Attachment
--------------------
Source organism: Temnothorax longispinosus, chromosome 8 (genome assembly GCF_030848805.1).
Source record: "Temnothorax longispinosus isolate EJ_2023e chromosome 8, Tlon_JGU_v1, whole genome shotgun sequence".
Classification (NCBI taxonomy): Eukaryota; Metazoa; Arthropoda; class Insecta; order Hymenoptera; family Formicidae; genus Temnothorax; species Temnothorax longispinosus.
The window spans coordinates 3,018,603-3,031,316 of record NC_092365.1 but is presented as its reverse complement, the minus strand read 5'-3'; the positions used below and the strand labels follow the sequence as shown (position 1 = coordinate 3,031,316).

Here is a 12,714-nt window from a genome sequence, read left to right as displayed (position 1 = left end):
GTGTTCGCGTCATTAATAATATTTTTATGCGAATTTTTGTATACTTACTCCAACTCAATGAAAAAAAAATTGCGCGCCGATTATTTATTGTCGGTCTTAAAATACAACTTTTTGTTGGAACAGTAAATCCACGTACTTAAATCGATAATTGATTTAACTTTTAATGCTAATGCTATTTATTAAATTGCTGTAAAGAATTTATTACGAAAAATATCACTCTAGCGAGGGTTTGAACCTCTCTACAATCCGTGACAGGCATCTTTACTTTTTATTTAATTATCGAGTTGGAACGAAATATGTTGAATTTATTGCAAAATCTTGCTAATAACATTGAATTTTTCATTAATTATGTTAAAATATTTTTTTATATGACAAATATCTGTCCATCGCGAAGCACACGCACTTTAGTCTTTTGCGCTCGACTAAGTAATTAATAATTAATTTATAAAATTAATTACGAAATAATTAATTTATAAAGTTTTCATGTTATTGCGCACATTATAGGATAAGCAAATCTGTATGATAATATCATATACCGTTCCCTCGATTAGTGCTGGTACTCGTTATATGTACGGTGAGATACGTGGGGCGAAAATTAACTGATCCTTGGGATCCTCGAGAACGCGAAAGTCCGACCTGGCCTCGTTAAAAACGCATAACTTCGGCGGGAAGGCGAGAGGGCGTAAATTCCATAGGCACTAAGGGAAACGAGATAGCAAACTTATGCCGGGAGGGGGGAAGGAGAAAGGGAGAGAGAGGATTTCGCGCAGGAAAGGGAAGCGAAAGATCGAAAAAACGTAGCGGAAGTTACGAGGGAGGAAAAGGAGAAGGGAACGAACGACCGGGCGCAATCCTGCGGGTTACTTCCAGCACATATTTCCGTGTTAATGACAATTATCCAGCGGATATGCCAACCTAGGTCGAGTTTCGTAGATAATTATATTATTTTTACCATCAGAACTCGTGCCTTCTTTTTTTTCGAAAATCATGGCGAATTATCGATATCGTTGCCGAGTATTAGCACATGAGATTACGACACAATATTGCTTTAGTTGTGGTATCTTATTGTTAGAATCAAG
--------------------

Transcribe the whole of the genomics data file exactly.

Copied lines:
Source organism: Temnothorax longispinosus, chromosome 8 (genome assembly GCF_030848805.1).
Source record: "Temnothorax longispinosus isolate EJ_2023e chromosome 8, Tlon_JGU_v1, whole genome shotgun sequence".
Classification (NCBI taxonomy): Eukaryota; Metazoa; Arthropoda; class Insecta; order Hymenoptera; family Formicidae; genus Temnothorax; species Temnothorax longispinosus.
The window spans coordinates 3,018,603-3,031,316 of record NC_092365.1 but is presented as its reverse complement, the minus strand read 5'-3'; the positions used below and the strand labels follow the sequence as shown (position 1 = coordinate 3,031,316).

Here is a 12,714-nt window from a genome sequence, read left to right as displayed (position 1 = left end):
GTGTTCGCGTCATTAATAATATTTTTATGCGAATTTTTGTATACTTACTCCAACTCAATGAAAAAAAAATTGCGCGCCGATTATTTATTGTCGGTCTTAAAATACAACTTTTTGTTGGAACAGTAAATCCACGTACTTAAATCGATAATTGATTTAACTTTTAATGCTAATGCTATTTATTAAATTGCTGTAAAGAATTTATTACGAAAAATATCACTCTAGCGAGGGTTTGAACCTCTCTACAATCCGTGACAGGCATCTTTACTTTTTATTTAATTATCGAGTTGGAACGAAATATGTTGAATTTATTGCAAAATCTTGCTAATAACATTGAATTTTTCATTAATTATGTTAAAATATTTTTTTATATGACAAATATCTGTCCATCGCGAAGCACACGCACTTTAGTCTTTTGCGCTCGACTAAGTAATTAATAATTAATTTATAAAATTAATTACGAAATAATTAATTTATAAAGTTTTCATGTTATTGCGCACATTATAGGATAAGCAAATCTGTATGATAATATCATATACCGTTCCCTCGATTAGTGCTGGTACTCGTTATATGTACGGTGAGATACGTGGGGCGAAAATTAACTGATCCTTGGGATCCTCGAGAACGCGAAAGTCCGACCTGGCCTCGTTAAAAACGCATAACTTCGGCGGGAAGGCGAGAGGGCGTAAATTCCATAGGCACTAAGGGAAACGAGATAGCAAACTTATGCCGGGAGGGGGGAAGGAGAAAGGGAGAGAGAGGATTTCGCGCAGGAAAGGGAAGCGAAAGATCGAAAAAACGTAGCGGAAGTTACGAGGGAGGAAAAGGAGAAGGGAACGAACGACCGGGCGCAATCCTGCGGGTTACTTCCAGCACATATTTCCGTGTTAATGACAATTATCCAGCGGATATGCCAACCTAGGTCGAGTTTCGTAGATAATTATATTATTTTTACCATCAGAACTCGTGCCTTCTTTTTTTTCGAAAATCATGGCGAATTATCGATATCGTTGCCGAGTATTAGCACATGAGATTACGACACAATATTGCTTTAGTTGTGGTATCTTATTGTTAGAATCAAG